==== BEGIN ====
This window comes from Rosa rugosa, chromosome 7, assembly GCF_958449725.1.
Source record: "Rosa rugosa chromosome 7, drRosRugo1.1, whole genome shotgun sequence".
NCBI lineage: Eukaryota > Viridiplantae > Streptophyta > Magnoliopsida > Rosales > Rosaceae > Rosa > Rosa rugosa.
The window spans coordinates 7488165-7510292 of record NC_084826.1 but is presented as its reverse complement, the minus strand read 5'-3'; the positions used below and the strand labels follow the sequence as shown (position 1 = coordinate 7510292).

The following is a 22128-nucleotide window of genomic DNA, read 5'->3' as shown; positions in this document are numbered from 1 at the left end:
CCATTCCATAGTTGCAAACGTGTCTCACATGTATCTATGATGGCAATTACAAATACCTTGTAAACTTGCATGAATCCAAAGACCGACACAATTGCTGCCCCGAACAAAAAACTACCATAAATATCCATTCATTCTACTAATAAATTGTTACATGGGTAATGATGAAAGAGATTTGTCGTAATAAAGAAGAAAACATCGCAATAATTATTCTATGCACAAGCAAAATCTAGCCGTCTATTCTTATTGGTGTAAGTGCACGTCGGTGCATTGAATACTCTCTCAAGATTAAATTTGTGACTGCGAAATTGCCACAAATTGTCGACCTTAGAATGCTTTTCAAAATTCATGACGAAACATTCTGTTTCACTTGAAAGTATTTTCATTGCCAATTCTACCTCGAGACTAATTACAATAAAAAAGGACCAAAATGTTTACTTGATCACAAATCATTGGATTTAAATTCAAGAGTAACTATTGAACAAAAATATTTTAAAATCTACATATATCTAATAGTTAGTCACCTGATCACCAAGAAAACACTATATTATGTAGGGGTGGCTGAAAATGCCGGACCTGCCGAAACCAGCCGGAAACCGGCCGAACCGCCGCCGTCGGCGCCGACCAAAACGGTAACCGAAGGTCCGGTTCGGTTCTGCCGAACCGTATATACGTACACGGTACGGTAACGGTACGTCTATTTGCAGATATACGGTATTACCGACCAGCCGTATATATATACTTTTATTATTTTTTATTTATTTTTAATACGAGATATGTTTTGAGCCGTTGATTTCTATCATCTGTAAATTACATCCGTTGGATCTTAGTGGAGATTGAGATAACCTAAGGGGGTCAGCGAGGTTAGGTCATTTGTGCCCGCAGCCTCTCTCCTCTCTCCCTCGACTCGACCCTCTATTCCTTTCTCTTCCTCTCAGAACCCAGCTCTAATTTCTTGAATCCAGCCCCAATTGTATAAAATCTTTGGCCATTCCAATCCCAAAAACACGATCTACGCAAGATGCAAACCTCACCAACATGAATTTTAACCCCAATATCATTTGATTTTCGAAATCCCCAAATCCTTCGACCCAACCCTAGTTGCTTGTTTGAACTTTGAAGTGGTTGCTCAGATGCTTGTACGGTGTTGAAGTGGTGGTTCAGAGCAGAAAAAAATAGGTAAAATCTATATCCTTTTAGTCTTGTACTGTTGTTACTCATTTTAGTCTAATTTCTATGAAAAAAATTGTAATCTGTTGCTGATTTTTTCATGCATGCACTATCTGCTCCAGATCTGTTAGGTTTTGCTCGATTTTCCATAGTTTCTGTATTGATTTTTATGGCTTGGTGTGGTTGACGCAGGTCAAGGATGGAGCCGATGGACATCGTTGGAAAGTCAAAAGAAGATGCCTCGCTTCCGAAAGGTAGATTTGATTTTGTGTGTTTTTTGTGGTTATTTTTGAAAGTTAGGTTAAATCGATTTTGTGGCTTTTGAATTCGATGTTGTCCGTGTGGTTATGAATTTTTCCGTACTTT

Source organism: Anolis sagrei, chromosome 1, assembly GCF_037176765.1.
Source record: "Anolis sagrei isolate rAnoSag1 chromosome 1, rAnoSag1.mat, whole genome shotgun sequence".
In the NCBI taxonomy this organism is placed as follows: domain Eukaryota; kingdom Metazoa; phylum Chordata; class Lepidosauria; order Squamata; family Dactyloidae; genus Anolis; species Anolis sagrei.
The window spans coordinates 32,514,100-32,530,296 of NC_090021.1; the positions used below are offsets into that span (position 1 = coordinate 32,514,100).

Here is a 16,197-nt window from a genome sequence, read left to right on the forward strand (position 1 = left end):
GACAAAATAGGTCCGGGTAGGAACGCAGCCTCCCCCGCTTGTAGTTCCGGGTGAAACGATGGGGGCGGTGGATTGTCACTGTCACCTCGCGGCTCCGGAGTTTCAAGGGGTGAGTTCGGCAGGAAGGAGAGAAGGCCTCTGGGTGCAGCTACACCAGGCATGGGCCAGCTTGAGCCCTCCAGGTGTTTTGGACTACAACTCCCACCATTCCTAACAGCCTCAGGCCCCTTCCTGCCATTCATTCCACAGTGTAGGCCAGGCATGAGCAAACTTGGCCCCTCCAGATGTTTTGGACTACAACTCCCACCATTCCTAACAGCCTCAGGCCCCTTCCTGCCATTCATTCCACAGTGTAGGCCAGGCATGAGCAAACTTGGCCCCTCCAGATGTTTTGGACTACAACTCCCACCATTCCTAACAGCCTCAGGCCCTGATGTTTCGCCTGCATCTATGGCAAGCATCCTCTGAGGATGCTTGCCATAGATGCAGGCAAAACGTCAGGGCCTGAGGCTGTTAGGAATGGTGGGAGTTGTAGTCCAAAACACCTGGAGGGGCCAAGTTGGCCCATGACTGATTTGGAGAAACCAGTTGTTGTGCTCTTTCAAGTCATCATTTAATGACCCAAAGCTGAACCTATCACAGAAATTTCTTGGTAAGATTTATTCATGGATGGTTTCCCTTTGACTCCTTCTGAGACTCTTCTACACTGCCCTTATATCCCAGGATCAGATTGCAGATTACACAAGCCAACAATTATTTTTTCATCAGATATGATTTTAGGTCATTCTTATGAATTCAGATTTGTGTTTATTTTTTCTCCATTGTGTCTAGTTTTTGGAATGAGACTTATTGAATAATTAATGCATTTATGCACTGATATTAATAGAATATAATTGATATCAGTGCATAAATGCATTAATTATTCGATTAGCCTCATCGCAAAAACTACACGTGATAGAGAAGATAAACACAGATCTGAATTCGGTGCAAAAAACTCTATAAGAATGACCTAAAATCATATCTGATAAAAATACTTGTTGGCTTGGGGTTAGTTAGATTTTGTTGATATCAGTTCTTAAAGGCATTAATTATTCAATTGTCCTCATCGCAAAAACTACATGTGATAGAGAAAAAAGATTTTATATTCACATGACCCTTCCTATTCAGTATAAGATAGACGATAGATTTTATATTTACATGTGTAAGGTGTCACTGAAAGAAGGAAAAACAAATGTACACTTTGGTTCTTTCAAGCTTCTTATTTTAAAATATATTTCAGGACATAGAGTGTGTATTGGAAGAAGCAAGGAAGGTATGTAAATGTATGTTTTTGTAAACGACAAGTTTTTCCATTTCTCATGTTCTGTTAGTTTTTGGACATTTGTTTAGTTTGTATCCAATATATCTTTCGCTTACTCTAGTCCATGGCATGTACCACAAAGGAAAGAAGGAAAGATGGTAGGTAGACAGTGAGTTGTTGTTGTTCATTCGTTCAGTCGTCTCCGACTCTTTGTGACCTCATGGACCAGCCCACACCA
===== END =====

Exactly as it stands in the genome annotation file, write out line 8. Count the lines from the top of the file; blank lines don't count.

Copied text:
Source record: "Anolis sagrei isolate rAnoSag1 chromosome 1, rAnoSag1.mat, whole genome shotgun sequence".